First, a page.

Whenever I'm asked what it was like being in foster care, one incident immediately comes to mind. It was eight days before my 17th birthday, and my case worker said we were going out for a birthday lunch. My foster parents at the time were in Richmond Hill and, for the first time in my life, I felt comfortable and happy in a family environment.
This was my sixth foster family I'd been with since I'd fled the family home a few days after my biological father had given me a severe beating. To escape, I'd walked more than 60 kilometres from Oshawa to Beaverton hoping to find support and refuge.
There, my dad's ex-girlfriend tried to help, but I was reported missing and soon found myself as another teen in the family services system.
For the next 18 months or so, I was moved from Pickering to Barrie to Mississauga to Ajax, to Oshawa, and then to Richmond Hill. During that time, despite my best efforts, I was not always able, or allowed, to attend school.
It's frustrating to hear kids complaining about having to go to school. I always wanted to go because I knew the only chance to improve my situation was by getting qualifications and controlling my future. It is a harsh reality that once in foster care, the chances of graduating from high school and attending tertiary education drop dramatically.
That is why support programs offering kids the opportunity to make up some of the ground they've missed when they are shuttled across the region time after time after time are important.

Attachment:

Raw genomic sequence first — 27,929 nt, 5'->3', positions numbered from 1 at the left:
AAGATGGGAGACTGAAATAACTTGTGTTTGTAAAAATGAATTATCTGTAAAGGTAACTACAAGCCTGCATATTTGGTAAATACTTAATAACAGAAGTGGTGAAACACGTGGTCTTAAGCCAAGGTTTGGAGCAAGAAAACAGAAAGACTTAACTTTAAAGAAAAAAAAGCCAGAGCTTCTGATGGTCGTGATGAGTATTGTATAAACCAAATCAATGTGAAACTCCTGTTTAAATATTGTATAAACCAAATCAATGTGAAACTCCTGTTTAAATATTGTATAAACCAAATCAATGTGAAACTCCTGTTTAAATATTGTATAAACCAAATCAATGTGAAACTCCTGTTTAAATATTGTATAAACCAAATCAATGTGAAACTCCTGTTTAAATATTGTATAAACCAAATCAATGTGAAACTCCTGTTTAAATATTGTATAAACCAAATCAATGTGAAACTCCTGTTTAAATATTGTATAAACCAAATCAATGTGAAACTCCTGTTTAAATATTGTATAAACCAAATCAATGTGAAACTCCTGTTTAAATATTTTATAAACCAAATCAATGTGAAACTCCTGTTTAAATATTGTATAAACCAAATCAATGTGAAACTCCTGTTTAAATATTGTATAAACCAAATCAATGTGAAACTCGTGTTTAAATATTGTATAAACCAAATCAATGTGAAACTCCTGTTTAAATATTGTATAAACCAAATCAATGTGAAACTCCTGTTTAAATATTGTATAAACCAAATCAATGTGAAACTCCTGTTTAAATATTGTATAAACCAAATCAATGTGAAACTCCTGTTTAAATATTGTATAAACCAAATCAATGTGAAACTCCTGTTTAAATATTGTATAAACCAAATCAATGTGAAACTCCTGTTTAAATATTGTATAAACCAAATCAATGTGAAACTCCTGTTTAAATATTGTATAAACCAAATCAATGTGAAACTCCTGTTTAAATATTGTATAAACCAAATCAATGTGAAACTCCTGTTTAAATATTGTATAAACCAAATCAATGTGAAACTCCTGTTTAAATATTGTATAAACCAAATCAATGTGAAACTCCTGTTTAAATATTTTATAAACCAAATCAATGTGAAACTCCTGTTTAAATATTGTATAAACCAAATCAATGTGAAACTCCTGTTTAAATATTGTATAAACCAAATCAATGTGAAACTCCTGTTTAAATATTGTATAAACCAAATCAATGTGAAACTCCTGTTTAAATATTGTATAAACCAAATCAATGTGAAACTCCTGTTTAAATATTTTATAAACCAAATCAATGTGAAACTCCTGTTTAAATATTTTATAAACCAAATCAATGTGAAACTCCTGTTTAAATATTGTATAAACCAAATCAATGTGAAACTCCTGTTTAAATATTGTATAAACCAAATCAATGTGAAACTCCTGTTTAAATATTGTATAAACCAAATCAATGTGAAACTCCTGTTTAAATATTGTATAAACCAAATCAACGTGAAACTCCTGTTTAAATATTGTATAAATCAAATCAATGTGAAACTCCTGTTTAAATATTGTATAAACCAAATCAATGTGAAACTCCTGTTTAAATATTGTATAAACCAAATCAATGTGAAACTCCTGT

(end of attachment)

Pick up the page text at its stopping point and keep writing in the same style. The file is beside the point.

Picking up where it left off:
As a young woman, foster care can be an unsettling environment. Sometimes the only option when you're at risk of being sexually assaulted is to run, but where can you go?
By this point in your life, there are few, if any, people you feel you can trust.
It is only now, after generations of kids being "lost," that we're seeing advocacy groups being set up to help.
While I was in the foster care in Richmond Hill, I thought my life had turned a corner. I was in school, my foster parents were my "real" mom and dad, and I was able to look to the future.
But with just over a week until my 17th birthday, I was not going for a celebratory lunch. I was being taken to a new foster family in Branchton.
That moment will live with me forever; I was not able to say goodbye or even collect any of my belongings. No explanation will ever help me comprehend the cruelty of that move.
It's a short walk from happiness to despair when you are in foster care. The new foster family was involved in a cleanse diet that centred on fruit and fish. I have never been able to eat the latter, and I have always needed a high protein, high carb diet. I cried for days at the helpless position I had been dumped in.
By the time I was able to move into a place on my own, I had been in 11 foster care homes and was pregnant.
Trying to find a place to rent or get a job when you have a baby, no high school diploma and a poor credit score is daunting.
But my story is about perseverance: my former foster parents in Richmond Hill, who had never given up on me, helped me get enough money for a deposit so I could move into my own place.
At 22, I was legally adopted by my Richmond Hill foster parents. They play a crucial part in my life and look after my daughter while I'm working.
This summer I will finally graduate from high school and hope to go to university in the fall. Getting to this point has not been easy, but there are some kids facing much worse every day.
It is important to learn from our successes and failures. We need to make sure the voice of all foster kids are being heard.
Sarah Arkwell is a former foster kid who benefitted from the work being done at 360ºkids.